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As mentioned in the textbook "Introduction to Percolation Theory" (Chapter 4) by Stauffer et al., the variation of spanning cluster percolation probability $\Pi$ in a finite $L < \infty$ square lattice has the following nature:

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For finite sized lattices, there is no sharp value of percolation threshold but rather a range of values of $p$ over which the $\Pi$ transitions from $0$ to $1$. Now, my physics professor told me to write a program to estimate "average" site percolation threshold for finite square lattices with $L=125, 250, 500$ and $1000$ over $100$ iterations (i.e. over $100$ randomly generated binary matrices) for each such value of $L$. She said that the procedure I should follow is:

  1. Find that value of $p$ at which in at least $50$ out of the $100$ random matrices, a spanning cluster exists

  2. Label those values of $p$ as $p_{125}, \ p_{250}, \ p_{500}$ and $p_{1000}$ respectively.

  3. Prepare a table like this:

    $1000/L \ \ \ \ p_{\text{average}}$

    $\ \ \ \ 8 \ \ \ \ \ \ \ \ \ p_{125}$

    $\ \ \ \ 4 \ \ \ \ \ \ \ \ \ p_{250}$

    $\ \ \ \ 2 \ \ \ \ \ \ \ \ \ p_{500}$

    $\ \ \ \ 1 \ \ \ \ \ \ \ \ \ p_{1000}$

and apply linear regression on the above table to estimate the value of $p_{\text{average}}$ when $1000/L = 0$ (meaning $L = \infty$). That should give the approximate value of percolation threshold of an infinite square lattice.

My Confusions:

  1. I'm not sure how taking $100$ iterations (i.e. over $100$ randomly generated matrices) is sufficient to estimate the "average" site percolation threshold for finite lattices. Or for that matter, even a $1000$ or a $10,000$ iterations doesn't seem mathematically justifiable to me. A binary matrix of size $L=1000$ could have millions of different configurations. This, in turn, I feel would give rise to very large inaccuracies in the estimation of the infinite lattice percolation threshold.

  2. The bigger problem, I feel, is that my professor told me to define "average" percolation threshold for finite lattices as that probability at which $\Pi = 50 %$. But my objection is: while I might be able to estimate the
    $p_{\text{100}}$ at which out of $100$ random matrices, $50$ have spanning clusters, the statistics might become completely different when I take more random matrices, say $1000$ or $10,000$ instead of $100$. In that case, at $p_{\text{100}}, $ maybe out of $1000$ random matrices only $300$ will turn out to contain spanning clusters!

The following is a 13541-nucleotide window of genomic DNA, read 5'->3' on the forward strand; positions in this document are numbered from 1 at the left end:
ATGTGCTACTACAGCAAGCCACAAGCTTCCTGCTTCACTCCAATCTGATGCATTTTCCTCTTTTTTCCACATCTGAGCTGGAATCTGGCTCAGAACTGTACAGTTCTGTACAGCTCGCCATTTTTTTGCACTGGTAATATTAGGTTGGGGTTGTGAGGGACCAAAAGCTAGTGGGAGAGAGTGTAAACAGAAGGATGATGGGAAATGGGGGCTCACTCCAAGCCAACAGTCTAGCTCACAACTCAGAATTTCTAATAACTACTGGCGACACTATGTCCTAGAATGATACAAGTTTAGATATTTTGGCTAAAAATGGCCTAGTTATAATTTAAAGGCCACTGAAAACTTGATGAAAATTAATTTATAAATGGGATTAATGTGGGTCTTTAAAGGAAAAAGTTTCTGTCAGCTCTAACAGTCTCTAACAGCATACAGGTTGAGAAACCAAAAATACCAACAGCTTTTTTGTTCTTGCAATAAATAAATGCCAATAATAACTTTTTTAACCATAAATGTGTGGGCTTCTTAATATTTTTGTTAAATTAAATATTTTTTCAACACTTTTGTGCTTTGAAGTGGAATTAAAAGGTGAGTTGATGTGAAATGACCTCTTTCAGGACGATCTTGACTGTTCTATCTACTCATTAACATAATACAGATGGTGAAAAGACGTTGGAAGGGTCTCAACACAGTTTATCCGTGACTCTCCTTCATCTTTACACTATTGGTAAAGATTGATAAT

Question:

Is there any possible way to mathematically/statistically justify the "random sampling" over only $100$ configurations to estimate site percolation thresholds? I'm particularly worried about the rigour of this procedure because my undergrad research supervisor intends to send this paper (which also contains some other results other than this) for publication in the future, but I really wouldn't be happy with mathematical crackpottery in my paper. Also, I'd be glad to hear if you can suggest some improvements to the method my physics professor asked me to follow. Thank you.

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    $\begingroup$ your concerns apply to any experiment, whether it is in the real world or on a computer; only in rare cases can statistical errors be bounded from mathematical considerations, and typically when that is possible the problem is not really interesting from the physics point of view; what you can do is compare results from 100 configurations with those from, say, 500 configurations; this can give you error bars on your findings, and those will give you confidence in your conclusions. $\endgroup$ – Carlo Beenakker Aug 19 '18 at 11:10
  • $\begingroup$ @CarloBeenakker Thanks, that makes sense indeed. Unrelated: Do you happen to know any source which explicitly shows how the $\Pi$ vs $p$ graph varies for different $L$'s ? Stauffer doesn't have it. $\endgroup$ – user127888 Aug 19 '18 at 11:30
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    $\begingroup$ see for example figure 3 of this publication, which also shows you how these considerations are applied to real-world problems (the percolation of a single tree species in a forest). $\endgroup$ – Carlo Beenakker Aug 19 '18 at 11:35
  • $\begingroup$ I think that this is a good and thoughtful question, but that it isn't about research-level mathematics, and so probably doesn't belong here. Maybe SSE? $\endgroup$ – LSpice Aug 19 '18 at 11:39
  • $\begingroup$ @LSpice Well, it came up during an undergrad research project (which will probably be sent for publication), so I asked here. Also, I wanted to hear a professional mathematician's take on the question. Carlo already clarified a bit. In case other people here also feel that it should be migrated to SSE, I have no problem with that, of course. Feel free to flag for migration! :) $\endgroup$ – user127888 Aug 19 '18 at 12:03

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